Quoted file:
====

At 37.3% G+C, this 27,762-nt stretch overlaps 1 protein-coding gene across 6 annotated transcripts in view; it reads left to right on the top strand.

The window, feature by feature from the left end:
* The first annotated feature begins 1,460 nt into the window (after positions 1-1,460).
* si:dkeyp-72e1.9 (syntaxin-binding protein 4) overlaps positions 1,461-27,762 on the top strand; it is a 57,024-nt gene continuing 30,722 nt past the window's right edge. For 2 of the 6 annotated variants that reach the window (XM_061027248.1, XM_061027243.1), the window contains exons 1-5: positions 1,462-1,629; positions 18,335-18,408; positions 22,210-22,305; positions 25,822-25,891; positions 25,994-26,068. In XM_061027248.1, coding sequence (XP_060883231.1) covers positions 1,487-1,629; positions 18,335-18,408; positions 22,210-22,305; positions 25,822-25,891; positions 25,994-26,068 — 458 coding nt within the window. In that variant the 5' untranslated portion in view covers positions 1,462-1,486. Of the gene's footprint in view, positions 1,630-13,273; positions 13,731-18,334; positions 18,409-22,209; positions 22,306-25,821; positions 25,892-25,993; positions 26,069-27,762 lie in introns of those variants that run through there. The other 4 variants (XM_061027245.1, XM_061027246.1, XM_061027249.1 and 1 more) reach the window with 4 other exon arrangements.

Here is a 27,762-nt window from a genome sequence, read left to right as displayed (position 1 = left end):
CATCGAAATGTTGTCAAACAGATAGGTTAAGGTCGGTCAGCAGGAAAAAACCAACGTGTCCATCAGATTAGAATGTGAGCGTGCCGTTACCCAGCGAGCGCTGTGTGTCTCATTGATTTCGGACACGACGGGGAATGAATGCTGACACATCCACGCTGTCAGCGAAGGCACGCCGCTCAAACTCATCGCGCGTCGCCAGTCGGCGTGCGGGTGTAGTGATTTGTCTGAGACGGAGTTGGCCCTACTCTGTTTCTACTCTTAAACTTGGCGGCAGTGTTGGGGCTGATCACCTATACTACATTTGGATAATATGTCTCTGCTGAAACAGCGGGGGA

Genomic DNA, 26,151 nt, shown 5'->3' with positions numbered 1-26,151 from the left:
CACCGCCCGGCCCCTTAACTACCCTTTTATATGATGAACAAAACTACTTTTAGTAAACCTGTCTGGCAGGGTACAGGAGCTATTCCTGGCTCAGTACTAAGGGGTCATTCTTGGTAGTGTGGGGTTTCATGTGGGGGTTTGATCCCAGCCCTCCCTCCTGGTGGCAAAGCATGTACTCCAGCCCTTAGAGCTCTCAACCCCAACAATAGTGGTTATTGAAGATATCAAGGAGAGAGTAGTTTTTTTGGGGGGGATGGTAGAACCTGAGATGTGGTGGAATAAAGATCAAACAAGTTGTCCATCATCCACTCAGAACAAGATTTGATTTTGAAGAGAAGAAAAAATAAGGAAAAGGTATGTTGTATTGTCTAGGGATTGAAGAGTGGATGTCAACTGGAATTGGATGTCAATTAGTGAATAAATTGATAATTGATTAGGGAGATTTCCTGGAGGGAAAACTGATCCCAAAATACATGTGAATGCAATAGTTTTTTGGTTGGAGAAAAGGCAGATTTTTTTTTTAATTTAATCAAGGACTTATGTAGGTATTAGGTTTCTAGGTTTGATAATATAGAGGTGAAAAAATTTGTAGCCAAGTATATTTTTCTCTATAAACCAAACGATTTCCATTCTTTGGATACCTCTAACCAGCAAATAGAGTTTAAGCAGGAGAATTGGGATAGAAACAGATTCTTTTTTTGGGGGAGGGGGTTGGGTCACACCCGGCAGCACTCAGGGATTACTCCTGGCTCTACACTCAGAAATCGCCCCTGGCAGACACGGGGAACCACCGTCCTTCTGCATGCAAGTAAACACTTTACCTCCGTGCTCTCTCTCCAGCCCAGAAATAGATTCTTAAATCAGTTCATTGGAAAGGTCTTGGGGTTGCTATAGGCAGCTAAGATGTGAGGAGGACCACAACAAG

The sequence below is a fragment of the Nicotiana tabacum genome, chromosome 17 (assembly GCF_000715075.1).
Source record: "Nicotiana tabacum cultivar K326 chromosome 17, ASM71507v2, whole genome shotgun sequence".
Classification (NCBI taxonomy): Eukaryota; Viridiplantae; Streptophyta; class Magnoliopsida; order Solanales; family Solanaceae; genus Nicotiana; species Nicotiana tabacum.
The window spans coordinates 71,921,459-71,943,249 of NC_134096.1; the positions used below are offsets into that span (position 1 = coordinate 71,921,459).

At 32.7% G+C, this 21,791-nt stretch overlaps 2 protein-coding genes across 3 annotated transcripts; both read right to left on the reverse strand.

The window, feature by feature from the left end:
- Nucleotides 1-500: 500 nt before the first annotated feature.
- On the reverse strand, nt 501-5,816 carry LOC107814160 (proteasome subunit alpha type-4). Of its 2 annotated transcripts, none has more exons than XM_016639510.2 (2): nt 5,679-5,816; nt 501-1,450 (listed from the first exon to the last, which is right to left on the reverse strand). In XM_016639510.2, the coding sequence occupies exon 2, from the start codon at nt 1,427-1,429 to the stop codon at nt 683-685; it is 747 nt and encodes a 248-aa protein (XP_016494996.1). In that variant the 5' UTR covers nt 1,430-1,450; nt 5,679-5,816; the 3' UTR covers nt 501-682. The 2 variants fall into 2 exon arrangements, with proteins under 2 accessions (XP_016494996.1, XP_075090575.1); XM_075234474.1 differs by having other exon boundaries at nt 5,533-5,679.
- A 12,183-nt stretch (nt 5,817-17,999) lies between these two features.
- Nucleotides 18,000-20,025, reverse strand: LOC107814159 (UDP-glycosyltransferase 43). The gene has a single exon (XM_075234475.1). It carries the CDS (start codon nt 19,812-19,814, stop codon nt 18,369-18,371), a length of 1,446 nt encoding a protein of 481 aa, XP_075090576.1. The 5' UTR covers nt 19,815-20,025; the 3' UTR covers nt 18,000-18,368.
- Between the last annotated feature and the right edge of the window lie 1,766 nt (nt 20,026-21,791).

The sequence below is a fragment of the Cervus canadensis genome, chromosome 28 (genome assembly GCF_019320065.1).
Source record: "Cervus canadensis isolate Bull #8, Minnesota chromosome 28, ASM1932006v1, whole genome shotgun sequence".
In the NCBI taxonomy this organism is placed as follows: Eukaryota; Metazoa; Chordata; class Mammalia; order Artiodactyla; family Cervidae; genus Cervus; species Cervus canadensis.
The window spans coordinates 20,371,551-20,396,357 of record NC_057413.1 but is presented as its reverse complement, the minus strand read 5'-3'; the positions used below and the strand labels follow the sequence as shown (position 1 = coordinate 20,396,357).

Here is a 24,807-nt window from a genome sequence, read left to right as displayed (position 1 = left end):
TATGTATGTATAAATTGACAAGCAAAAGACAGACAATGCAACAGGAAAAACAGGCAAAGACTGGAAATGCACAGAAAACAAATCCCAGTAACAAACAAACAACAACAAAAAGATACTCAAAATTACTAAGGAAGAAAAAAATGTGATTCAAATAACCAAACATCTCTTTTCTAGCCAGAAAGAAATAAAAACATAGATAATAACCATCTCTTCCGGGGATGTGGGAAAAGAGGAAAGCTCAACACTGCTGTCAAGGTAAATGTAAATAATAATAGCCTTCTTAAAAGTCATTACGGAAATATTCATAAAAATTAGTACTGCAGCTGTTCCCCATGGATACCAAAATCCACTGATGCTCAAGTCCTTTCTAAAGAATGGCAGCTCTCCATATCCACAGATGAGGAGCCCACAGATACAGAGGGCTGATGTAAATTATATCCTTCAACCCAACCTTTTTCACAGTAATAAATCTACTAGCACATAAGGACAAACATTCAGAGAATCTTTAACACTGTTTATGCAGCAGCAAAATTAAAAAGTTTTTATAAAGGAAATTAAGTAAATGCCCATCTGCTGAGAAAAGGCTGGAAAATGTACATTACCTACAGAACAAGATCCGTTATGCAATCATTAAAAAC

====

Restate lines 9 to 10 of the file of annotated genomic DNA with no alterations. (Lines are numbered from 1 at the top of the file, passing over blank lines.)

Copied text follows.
The sequence below is a fragment of the Nicotiana tabacum genome, chromosome 17 (assembly GCF_000715075.1).
Source record: "Nicotiana tabacum cultivar K326 chromosome 17, ASM71507v2, whole genome shotgun sequence".